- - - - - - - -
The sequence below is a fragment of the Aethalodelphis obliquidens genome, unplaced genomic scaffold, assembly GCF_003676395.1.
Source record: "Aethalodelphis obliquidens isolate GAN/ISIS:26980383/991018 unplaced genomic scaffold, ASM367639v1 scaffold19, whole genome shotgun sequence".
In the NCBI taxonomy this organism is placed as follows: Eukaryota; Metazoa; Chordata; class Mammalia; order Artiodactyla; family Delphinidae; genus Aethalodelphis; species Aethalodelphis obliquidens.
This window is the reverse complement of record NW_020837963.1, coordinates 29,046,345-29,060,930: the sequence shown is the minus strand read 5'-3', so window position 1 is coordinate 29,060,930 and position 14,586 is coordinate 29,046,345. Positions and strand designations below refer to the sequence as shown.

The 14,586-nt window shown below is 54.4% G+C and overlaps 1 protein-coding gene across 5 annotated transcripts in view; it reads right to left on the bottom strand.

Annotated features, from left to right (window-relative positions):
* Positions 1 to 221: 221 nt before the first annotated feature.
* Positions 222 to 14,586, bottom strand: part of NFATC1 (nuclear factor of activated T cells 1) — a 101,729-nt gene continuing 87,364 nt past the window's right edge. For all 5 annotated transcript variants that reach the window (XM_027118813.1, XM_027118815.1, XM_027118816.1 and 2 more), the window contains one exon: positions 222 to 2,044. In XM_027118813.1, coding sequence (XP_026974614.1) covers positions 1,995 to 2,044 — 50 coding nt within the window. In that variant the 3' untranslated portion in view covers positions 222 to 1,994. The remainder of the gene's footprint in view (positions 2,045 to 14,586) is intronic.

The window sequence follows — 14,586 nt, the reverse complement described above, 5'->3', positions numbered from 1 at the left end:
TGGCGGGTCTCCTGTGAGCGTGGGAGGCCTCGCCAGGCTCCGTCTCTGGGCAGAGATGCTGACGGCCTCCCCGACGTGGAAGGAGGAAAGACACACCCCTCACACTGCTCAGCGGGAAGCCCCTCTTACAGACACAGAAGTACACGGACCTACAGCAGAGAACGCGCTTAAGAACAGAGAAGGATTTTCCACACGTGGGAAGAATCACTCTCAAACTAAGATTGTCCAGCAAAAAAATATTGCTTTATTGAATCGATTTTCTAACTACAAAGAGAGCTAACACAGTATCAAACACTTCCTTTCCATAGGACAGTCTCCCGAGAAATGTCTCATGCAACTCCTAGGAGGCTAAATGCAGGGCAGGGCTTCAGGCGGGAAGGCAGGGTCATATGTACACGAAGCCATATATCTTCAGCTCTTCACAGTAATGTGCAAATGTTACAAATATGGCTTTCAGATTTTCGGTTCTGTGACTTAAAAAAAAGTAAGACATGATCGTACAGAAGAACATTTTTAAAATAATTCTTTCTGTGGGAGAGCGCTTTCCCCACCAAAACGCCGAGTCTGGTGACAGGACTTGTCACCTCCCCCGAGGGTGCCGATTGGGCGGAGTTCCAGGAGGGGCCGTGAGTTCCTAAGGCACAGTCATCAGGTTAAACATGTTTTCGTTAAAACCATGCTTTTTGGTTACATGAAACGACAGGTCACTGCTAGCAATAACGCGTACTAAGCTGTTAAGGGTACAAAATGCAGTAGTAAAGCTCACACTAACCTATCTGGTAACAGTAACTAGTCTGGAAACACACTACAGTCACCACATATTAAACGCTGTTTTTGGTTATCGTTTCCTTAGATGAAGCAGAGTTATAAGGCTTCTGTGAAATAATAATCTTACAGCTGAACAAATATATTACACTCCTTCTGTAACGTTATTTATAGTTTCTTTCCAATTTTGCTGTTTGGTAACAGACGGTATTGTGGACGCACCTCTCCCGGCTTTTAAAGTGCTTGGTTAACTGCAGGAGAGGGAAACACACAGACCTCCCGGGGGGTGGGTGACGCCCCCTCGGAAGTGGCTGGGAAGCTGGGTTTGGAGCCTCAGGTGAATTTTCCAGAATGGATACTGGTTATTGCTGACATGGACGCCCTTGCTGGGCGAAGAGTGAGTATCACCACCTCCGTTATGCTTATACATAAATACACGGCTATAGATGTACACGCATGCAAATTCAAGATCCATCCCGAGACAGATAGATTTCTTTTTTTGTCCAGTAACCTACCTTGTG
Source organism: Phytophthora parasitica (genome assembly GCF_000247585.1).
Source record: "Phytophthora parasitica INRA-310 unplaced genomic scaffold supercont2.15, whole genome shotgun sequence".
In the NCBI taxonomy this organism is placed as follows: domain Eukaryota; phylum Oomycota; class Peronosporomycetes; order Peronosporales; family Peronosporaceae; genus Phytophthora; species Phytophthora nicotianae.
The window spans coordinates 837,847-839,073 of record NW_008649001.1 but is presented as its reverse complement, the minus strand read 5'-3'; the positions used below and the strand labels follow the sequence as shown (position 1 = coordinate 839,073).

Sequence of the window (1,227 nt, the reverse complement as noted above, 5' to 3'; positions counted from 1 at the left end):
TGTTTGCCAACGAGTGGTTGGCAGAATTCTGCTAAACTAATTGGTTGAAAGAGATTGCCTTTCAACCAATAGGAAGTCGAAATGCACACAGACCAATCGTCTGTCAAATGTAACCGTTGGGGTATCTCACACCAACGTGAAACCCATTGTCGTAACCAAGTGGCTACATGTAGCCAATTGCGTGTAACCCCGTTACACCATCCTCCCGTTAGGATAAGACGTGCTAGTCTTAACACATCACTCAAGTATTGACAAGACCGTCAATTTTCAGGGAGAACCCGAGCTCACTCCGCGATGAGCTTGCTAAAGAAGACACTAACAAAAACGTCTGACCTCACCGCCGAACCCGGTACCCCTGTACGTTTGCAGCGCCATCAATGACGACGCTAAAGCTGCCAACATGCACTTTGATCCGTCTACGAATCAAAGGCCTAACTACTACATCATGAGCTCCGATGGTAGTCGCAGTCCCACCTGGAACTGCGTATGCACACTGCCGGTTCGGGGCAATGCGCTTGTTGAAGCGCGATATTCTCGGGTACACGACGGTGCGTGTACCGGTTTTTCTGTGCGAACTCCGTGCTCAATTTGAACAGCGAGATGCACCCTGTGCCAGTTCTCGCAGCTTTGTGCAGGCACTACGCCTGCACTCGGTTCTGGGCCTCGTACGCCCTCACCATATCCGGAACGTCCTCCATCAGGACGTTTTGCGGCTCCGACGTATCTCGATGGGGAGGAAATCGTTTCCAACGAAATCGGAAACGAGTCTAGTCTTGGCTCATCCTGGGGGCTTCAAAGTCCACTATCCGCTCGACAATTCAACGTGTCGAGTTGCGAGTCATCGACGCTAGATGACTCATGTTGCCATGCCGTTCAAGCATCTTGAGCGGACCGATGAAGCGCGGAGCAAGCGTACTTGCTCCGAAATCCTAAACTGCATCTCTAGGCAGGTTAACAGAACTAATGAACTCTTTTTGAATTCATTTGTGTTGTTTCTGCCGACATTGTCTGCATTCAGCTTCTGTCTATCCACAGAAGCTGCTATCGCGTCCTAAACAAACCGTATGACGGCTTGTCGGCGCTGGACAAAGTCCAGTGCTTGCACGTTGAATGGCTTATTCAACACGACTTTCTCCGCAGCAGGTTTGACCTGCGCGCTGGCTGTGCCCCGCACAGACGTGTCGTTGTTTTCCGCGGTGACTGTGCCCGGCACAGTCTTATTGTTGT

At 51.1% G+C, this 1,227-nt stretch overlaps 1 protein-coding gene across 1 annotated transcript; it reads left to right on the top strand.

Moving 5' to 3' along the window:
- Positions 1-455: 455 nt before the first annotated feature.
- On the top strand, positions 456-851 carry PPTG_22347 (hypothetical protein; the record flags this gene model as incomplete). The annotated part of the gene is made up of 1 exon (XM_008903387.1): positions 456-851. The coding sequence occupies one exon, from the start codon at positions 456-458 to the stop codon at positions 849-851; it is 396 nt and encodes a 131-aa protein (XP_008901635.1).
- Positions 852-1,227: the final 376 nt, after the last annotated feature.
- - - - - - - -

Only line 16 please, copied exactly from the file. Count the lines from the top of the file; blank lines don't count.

TGTTTGCCAACGAGTGGTTGGCAGAATTCTGCTAAACTAATTGGTTGAAAGAGATTGCCTTTCAACCAATAGGAAGTCGAAATGCACACAGACCAATCGTCTGTCAAATGTAACCGTTGGGGTATCTCACACCAACGTGAAACCCATTGTCGTAACCAAGTGGCTACATGTAGCCAATTGCGTGTAACCCCGTTACACCATCCTCCCGTTAGGATAAGACGTGCTAGTCTTAACACATCACTCAAGTATTGACAAGACCGTCAATTTTCAGGGAGAACCCGAGCTCACTCCGCGATGAGCTTGCTAAAGAAGACACTAACAAAAACGTCTGACCTCACCGCCGAACCCGGTACCCCTGTACGTTTGCAGCGCCATCAATGACGACGCTAAAGCTGCCAACATGCACTTTGATCCGTCTACGAATCAAAGGCCTAACTACTACATCATGAGCTCCGATGGTAGTCGCAGTCCCACCTGGAACTGCGTATGCACACTGCCGGTTCGGGGCAATGCGCTTGTTGAAGCGCGATATTCTCGGGTACACGACGGTGCGTGTACCGGTTTTTCTGTGCGAACTCCGTGCTCAATTTGAACAGCGAGATGCACCCTGTGCCAGTTCTCGCAGCTTTGTGCAGGCACTACGCCTGCACTCGGTTCTGGGCCTCGTACGCCCTCACCATATCCGGAACGTCCTCCATCAGGACGTTTTGCGGCTCCGACGTATCTCGATGGGGAGGAAATCGTTTCCAACGAAATCGGAAACGAGTCTAGTCTTGGCTCATCCTGGGGGCTTCAAAGTCCACTATCCGCTCGACAATTCAACGTGTCGAGTTGCGAGTCATCGACGCTAGATGACTCATGTTGCCATGCCGTTCAAGCATCTTGAGCGGACCGATGAAGCGCGGAGCAAGCGTACTTGCTCCGAAATCCTAAACTGCATCTCTAGGCAGGTTAACAGAACTAATGAACTCTTTTTGAATTCATTTGTGTTGTTTCTGCCGACATTGTCTGCATTCAGCTTCTGTCTATCCACAGAAGCTGCTATCGCGTCCTAAACAAACCGTATGACGGCTTGTCGGCGCTGGACAAAGTCCAGTGCTTGCACGTTGAATGGCTTATTCAACACGACTTTCTCCGCAGCAGGTTTGACCTGCGCGCTGGCTGTGCCCCGCACAGACGTGTCGTTGTTTTCCGCGGTGACTGTGCCCGGCACAGTCTTATTGTTGT